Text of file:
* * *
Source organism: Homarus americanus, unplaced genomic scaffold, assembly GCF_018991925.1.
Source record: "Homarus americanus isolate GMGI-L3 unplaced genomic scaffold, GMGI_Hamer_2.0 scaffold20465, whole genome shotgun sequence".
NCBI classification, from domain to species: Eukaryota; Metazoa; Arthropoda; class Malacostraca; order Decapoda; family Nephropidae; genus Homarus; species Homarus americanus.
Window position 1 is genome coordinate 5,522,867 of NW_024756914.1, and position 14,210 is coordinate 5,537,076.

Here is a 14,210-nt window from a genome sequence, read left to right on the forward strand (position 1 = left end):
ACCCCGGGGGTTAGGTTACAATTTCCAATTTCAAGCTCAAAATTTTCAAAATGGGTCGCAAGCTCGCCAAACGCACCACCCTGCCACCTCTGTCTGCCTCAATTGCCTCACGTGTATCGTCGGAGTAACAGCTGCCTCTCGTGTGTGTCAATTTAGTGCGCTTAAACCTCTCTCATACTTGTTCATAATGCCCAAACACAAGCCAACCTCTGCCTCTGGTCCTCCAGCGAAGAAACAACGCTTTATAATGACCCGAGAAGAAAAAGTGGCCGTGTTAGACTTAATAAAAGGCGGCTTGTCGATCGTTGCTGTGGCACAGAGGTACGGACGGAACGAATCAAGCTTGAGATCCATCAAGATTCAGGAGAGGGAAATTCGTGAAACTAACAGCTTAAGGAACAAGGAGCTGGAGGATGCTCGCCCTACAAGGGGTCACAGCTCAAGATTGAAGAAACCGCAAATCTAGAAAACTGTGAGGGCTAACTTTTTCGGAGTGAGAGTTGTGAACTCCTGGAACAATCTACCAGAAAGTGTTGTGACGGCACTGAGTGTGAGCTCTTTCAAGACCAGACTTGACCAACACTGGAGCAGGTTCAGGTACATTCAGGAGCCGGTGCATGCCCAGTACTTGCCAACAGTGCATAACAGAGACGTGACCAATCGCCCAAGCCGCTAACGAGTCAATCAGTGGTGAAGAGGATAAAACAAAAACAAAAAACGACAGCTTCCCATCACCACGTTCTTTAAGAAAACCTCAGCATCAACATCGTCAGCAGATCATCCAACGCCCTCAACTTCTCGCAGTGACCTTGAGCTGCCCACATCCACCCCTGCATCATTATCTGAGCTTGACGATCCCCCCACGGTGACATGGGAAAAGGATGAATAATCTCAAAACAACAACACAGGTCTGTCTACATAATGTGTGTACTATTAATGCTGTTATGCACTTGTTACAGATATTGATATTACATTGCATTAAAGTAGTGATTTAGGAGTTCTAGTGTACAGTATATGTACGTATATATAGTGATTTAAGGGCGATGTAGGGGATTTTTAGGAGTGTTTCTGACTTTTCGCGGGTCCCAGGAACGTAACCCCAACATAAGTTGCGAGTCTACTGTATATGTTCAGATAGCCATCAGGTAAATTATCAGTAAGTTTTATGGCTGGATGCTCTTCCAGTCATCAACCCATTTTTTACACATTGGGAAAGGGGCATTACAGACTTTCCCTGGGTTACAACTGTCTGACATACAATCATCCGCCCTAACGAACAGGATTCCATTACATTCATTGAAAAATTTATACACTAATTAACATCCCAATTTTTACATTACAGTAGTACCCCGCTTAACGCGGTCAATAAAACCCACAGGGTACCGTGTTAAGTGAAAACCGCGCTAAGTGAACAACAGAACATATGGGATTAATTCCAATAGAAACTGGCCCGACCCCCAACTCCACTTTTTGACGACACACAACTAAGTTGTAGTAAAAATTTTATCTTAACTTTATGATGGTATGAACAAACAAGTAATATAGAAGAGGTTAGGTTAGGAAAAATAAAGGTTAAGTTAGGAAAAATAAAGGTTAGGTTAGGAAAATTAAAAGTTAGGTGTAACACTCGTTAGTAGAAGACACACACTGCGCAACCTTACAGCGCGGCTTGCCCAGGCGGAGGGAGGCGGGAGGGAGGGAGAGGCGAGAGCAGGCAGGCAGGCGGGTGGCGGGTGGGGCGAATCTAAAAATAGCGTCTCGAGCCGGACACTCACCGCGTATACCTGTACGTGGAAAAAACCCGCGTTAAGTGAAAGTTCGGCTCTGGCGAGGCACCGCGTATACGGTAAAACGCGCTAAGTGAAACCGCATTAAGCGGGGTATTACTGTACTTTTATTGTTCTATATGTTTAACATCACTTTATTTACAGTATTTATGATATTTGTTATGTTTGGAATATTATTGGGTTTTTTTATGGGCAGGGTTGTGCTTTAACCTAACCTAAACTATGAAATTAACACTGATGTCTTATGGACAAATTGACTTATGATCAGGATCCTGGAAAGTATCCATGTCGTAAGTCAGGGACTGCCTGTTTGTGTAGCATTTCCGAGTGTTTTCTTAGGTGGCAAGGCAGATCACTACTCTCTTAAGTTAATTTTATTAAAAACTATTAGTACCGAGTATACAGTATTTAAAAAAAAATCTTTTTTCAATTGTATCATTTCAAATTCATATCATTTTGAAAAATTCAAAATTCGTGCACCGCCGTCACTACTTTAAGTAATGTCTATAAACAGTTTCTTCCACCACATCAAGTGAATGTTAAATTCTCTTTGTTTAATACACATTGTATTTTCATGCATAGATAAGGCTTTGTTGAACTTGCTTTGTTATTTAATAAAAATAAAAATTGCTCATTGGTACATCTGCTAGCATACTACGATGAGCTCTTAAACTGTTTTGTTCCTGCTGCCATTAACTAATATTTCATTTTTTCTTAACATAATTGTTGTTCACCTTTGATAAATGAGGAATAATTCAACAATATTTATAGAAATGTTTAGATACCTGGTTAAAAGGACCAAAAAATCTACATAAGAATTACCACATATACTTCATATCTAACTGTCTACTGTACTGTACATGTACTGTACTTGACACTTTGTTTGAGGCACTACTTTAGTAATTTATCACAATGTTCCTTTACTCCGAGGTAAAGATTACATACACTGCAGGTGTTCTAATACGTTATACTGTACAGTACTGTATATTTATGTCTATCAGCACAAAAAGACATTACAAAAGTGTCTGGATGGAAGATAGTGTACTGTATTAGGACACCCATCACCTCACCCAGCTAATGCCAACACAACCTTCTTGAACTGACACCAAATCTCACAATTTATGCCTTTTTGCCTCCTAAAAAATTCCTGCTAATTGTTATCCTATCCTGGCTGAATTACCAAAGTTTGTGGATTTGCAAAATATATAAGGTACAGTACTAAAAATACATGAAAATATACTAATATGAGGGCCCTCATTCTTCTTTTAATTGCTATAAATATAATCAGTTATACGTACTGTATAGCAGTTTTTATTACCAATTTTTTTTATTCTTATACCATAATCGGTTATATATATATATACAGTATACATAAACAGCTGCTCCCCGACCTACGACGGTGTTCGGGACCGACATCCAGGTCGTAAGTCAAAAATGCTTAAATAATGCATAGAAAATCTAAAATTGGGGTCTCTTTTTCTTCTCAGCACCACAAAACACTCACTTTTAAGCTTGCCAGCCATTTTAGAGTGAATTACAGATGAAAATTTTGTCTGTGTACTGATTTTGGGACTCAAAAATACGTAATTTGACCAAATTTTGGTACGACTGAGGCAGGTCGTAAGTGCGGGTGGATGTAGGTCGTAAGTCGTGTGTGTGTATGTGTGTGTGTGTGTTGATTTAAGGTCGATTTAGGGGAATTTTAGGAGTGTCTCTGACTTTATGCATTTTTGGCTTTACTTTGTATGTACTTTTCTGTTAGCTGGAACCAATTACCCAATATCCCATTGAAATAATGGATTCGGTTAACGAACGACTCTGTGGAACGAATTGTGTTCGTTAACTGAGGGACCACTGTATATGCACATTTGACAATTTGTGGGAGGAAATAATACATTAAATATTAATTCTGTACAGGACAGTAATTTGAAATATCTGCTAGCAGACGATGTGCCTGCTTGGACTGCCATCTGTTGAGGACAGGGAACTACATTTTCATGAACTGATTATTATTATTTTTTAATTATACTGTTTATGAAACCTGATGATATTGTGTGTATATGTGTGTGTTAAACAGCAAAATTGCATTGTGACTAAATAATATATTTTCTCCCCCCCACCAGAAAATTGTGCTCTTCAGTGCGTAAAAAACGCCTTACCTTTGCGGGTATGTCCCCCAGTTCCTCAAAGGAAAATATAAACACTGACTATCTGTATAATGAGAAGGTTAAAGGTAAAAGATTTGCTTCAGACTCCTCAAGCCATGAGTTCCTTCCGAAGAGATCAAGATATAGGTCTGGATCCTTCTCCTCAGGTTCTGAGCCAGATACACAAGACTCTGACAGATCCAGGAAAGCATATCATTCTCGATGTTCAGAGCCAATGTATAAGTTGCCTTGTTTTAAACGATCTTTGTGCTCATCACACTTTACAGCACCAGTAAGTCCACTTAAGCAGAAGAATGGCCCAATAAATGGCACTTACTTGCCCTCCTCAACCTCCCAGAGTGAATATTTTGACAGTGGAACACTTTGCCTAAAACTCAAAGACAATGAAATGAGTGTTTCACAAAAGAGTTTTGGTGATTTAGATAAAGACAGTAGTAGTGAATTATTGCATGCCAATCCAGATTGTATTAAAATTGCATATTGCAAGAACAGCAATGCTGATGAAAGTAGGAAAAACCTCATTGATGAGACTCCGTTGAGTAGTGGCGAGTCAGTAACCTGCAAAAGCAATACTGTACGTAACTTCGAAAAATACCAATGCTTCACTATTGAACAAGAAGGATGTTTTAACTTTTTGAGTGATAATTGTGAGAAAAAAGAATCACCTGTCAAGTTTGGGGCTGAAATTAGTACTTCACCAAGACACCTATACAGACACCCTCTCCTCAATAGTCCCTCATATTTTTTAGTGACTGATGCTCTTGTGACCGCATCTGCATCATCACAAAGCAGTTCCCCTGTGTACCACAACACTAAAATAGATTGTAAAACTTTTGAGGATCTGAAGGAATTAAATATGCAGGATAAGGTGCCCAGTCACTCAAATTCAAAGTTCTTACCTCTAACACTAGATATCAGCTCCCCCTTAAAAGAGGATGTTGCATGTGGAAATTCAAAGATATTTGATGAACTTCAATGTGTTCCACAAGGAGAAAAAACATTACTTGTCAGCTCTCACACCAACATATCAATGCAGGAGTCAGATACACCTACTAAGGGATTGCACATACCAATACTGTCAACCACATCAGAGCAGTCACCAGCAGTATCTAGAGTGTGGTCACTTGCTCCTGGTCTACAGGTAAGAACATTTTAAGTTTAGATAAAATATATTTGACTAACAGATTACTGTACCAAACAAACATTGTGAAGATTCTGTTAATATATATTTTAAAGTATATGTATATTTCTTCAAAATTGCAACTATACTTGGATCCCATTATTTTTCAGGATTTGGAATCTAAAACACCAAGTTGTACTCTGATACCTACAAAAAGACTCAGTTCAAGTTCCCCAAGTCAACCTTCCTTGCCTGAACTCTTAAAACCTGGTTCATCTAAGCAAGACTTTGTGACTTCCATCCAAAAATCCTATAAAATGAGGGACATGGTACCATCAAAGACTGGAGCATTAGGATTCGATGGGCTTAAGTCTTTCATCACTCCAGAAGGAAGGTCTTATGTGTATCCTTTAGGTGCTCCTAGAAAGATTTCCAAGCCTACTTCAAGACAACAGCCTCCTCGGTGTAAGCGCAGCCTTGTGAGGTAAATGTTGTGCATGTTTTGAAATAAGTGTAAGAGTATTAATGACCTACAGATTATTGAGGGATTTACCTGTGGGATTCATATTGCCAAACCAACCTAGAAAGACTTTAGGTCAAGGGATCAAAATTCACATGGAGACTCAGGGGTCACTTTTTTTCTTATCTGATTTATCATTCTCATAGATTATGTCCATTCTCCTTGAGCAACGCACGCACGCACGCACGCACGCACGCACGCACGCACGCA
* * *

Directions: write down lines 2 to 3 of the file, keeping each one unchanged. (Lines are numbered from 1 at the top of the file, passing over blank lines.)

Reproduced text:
Source record: "Homarus americanus isolate GMGI-L3 unplaced genomic scaffold, GMGI_Hamer_2.0 scaffold20465, whole genome shotgun sequence".
NCBI classification, from domain to species: Eukaryota; Metazoa; Arthropoda; class Malacostraca; order Decapoda; family Nephropidae; genus Homarus; species Homarus americanus.